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Cultural Voyuerism: or Why We Love to Facebook Stalk

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Cultural Voyuerism: or Why We Love to Facebook Stalk

This weekend I was lucky enough to be able to experience Fourth of July weekend in New York City. I was even luckier to be able to stay with a friend who lives in Harlem, just blocks away from the Apollo Theater.

There I was, in this legendary place that creative greats like Zora Neal Hurston and Ralph Ellison had waxed poetic about. I couldn’t wait to see the Apollo Theater first hand and maybe even try out the infamous Sylvia’s Restaurant.

But suddenly, as I’m walking down the street, I feel 50 curious eyes on the back of my neck. As I turn around to figure out where that creepy feeling could possibly be coming from, I found myself face to face with a double-decker bus filled with white tourists. I was like a deer-caught in the headlights… literally. They were leaning out the windows and over the railings, taking pictures of me and every other black person on the street.

It was like I was at the zoo… except I was the animal.

And in that moment, I became aware of the multiciplicity of not only these tour buses, but the “walking-tour groups.” Promising tourists an exotic taste of the “real Harlem.” Of course the irony being that the tours rarely ventured past the gentrified Lennox Ave.

I found myself angry, “how dare they,” I thought, “I’m not animal!”

But I couldn’t help but be struck with the reality that this type of voyeurism has been an American intoxicant for decades (at least). The most obvious being 1920′s Harlem, eloquently described by the aforementioned Ellison, as a haven for white’s to participate in debauchery deemed to inappropriate to be engaged in, in white company. White’s would travel to Harlem to absorb and appropriate the cultural energy of the inhabitants, as well as to assuage whatever addiction they may have had.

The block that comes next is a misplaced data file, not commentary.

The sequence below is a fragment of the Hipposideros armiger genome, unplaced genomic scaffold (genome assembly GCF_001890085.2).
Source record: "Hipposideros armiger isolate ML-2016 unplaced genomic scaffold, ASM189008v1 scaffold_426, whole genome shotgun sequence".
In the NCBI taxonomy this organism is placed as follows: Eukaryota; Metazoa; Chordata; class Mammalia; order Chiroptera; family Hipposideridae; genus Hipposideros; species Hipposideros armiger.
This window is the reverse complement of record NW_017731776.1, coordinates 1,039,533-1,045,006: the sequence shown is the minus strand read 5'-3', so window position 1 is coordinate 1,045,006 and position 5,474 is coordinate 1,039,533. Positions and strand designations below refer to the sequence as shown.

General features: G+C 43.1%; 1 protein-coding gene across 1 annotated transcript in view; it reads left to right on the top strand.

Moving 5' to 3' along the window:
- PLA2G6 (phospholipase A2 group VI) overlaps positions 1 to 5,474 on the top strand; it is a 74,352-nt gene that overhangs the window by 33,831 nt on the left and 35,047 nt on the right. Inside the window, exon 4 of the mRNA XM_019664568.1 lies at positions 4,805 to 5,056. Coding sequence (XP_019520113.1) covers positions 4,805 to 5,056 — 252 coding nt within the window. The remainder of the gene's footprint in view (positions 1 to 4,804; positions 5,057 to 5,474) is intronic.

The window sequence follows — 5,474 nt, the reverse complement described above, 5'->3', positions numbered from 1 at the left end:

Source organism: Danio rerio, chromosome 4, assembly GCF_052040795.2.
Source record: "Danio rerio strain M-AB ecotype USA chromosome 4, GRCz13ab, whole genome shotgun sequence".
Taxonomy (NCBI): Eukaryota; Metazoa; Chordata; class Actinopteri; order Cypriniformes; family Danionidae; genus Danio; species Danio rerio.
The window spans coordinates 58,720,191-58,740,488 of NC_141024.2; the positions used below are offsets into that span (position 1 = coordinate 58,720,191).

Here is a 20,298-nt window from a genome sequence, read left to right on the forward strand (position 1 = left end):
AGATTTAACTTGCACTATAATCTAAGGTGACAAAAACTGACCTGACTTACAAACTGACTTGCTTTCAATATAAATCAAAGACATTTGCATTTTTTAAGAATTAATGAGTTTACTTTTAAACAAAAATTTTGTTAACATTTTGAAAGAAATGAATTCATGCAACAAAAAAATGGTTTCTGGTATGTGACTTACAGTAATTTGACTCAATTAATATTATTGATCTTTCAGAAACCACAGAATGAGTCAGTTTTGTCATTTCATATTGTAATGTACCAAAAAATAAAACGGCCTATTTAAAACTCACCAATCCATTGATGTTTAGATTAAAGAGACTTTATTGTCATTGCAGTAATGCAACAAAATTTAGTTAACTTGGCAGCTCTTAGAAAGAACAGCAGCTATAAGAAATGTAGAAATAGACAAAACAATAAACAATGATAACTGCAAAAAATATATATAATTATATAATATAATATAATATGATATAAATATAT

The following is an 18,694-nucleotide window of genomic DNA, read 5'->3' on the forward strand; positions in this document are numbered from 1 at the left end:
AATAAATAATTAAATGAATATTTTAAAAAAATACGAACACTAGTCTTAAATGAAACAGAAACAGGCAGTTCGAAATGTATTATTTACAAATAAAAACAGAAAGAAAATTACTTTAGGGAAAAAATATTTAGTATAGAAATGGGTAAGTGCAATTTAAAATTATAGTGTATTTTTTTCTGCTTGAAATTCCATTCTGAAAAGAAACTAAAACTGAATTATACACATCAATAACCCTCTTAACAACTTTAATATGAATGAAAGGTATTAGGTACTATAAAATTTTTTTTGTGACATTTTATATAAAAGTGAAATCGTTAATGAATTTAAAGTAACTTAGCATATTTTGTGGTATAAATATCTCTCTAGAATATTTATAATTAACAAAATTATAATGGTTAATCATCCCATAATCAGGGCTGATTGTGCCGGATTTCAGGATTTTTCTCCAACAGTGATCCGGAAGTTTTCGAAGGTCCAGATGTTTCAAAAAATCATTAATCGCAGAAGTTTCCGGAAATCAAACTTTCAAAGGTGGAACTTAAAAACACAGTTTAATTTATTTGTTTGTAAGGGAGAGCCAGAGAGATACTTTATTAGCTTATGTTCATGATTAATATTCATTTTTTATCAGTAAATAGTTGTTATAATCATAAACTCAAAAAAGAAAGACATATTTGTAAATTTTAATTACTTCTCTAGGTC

Although this behavior is deeply disturbing, particularly in the way it continues to go unchecked in today’s Harlem. It occurs to me that facebook may serve similar purposes across populations.

All of us “know somebody,” who has spent hours perusing through the photo album’s of others, on some level or another, living vicariously through the life presented on the web. Even more strikingly, it seems that functions like “honesty boxes” (a facebook application that allows you to leave anonymous messages to the user who installs the program on his or her page), facilitate the type of “anonymous” debauchery that characterized the behavior of white’s in 1920′s Harlem.

Even newer social networking sites like twitter, that allow instant updates of every step an individual takes throughout the day (that can now include photos and video), seem to encourage a type of anonymous voyeurism that in some ways can be problematic. In the same way that the tour buses that run through Harlem allow the tourists an anonymous distance that gives them the freedom to treat its residents like animals. I can’t help but wonder if the anonymity of facebook, twitter, myspace, etc (at least anonymous in the sense that you can’t know if somebody is watching you), provide a type of emotional and psychological space from those being viewed that can encourage socially aberrant behavior.

It seems at least worth thinking about.

peace.

a.